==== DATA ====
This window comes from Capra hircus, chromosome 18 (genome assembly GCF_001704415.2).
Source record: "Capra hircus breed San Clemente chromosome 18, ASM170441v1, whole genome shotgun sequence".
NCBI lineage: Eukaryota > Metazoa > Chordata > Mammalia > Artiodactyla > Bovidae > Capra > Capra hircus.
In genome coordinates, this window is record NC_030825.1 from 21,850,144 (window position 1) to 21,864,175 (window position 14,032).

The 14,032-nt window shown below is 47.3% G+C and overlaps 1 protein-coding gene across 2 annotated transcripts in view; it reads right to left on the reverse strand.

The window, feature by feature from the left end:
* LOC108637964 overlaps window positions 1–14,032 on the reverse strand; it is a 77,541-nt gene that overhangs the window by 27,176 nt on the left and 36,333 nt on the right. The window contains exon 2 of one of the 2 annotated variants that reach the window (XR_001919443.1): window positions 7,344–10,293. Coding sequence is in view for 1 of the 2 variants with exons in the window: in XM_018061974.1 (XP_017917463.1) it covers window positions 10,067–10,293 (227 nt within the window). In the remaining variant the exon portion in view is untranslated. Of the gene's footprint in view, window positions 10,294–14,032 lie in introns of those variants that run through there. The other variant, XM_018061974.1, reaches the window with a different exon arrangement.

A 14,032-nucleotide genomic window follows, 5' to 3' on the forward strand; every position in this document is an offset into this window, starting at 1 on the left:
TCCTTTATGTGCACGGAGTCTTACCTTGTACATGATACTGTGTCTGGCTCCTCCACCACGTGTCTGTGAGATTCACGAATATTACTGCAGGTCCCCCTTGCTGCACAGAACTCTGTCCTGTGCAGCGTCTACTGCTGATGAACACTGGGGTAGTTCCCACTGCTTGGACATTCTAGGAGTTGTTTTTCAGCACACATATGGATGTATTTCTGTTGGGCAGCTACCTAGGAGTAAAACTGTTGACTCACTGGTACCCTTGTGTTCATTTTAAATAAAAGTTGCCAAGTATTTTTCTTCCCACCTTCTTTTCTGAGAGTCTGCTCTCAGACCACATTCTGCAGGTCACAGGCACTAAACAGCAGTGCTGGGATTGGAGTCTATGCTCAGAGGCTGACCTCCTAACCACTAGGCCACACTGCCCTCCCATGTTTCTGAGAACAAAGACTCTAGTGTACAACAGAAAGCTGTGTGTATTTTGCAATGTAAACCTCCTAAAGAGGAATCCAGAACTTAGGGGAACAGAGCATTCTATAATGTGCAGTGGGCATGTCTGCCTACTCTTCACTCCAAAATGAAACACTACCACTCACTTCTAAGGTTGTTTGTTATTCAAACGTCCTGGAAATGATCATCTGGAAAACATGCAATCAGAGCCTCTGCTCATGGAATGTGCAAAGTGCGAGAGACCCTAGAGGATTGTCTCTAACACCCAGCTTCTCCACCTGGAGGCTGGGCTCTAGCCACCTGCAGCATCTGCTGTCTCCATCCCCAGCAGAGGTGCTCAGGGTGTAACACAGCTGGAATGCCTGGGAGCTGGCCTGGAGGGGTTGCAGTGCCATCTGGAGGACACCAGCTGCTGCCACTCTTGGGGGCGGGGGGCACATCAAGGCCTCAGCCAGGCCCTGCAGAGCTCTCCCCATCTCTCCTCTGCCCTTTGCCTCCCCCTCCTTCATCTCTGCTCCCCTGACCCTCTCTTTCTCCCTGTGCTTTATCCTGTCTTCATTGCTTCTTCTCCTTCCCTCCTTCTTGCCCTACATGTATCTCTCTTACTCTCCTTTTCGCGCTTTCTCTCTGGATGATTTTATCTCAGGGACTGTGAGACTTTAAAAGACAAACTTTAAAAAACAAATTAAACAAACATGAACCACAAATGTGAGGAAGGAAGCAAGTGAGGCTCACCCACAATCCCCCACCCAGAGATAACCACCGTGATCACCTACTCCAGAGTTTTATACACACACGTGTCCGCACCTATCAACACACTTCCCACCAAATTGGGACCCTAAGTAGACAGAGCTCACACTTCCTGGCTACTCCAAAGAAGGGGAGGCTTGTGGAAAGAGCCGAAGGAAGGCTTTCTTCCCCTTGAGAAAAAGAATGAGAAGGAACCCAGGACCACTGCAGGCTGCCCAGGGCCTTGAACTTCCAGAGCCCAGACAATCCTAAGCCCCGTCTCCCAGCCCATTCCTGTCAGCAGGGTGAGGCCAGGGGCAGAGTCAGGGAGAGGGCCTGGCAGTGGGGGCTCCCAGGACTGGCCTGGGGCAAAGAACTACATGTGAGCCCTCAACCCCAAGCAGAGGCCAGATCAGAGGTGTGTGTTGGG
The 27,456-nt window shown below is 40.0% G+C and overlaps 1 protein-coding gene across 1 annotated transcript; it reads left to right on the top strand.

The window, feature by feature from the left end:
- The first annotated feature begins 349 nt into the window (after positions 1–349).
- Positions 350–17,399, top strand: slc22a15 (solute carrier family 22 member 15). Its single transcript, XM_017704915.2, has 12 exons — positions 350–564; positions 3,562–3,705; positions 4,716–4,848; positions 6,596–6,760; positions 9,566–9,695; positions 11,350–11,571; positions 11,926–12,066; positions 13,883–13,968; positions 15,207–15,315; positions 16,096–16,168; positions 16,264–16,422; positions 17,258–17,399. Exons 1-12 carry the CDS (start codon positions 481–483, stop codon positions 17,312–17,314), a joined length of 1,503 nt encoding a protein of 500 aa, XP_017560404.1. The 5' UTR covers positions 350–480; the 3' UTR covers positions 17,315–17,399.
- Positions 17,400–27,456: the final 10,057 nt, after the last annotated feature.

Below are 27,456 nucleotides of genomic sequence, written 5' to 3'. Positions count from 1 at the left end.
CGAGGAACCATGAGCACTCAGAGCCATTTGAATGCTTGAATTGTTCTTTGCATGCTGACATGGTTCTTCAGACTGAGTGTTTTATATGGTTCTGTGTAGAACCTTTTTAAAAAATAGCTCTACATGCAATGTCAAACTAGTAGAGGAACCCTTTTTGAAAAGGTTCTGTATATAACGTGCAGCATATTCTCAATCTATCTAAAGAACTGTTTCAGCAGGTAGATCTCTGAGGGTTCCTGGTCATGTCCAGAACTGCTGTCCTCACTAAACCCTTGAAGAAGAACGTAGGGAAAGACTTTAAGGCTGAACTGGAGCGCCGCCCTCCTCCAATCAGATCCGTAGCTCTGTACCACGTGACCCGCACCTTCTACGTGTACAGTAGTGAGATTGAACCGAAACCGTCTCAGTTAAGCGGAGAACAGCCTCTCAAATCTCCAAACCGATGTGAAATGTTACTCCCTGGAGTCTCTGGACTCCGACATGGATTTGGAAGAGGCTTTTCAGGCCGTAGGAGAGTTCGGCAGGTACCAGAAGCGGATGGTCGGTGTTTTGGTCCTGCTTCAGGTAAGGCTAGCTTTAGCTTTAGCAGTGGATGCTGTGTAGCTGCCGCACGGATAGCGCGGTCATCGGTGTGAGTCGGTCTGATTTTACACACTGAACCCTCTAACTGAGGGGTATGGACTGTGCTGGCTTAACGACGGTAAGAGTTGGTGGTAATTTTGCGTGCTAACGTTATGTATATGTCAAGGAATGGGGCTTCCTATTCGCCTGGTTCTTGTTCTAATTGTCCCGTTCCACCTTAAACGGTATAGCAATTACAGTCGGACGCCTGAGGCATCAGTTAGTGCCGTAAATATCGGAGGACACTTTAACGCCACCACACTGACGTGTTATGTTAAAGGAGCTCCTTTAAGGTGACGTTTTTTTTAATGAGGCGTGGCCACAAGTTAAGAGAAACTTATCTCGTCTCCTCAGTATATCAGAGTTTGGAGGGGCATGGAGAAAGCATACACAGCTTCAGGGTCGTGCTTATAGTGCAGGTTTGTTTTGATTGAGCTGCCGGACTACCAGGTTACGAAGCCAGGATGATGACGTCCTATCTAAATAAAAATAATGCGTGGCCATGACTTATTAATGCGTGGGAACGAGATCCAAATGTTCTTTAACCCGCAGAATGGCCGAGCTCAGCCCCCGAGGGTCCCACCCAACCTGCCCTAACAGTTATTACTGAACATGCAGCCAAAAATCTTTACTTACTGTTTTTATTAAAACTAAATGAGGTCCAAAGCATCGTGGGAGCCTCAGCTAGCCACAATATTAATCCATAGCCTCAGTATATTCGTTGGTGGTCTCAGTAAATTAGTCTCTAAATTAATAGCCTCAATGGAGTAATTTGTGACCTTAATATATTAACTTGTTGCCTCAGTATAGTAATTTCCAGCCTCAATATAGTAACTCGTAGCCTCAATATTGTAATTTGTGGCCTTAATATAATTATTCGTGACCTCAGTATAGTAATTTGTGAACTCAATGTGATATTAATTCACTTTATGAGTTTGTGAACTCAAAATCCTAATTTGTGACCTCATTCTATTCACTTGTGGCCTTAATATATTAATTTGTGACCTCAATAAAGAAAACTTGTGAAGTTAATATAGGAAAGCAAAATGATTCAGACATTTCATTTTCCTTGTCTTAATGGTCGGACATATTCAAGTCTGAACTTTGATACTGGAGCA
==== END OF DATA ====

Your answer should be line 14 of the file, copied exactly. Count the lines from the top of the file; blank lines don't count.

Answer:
- Positions 17,400–27,456: the final 10,057 nt, after the last annotated feature.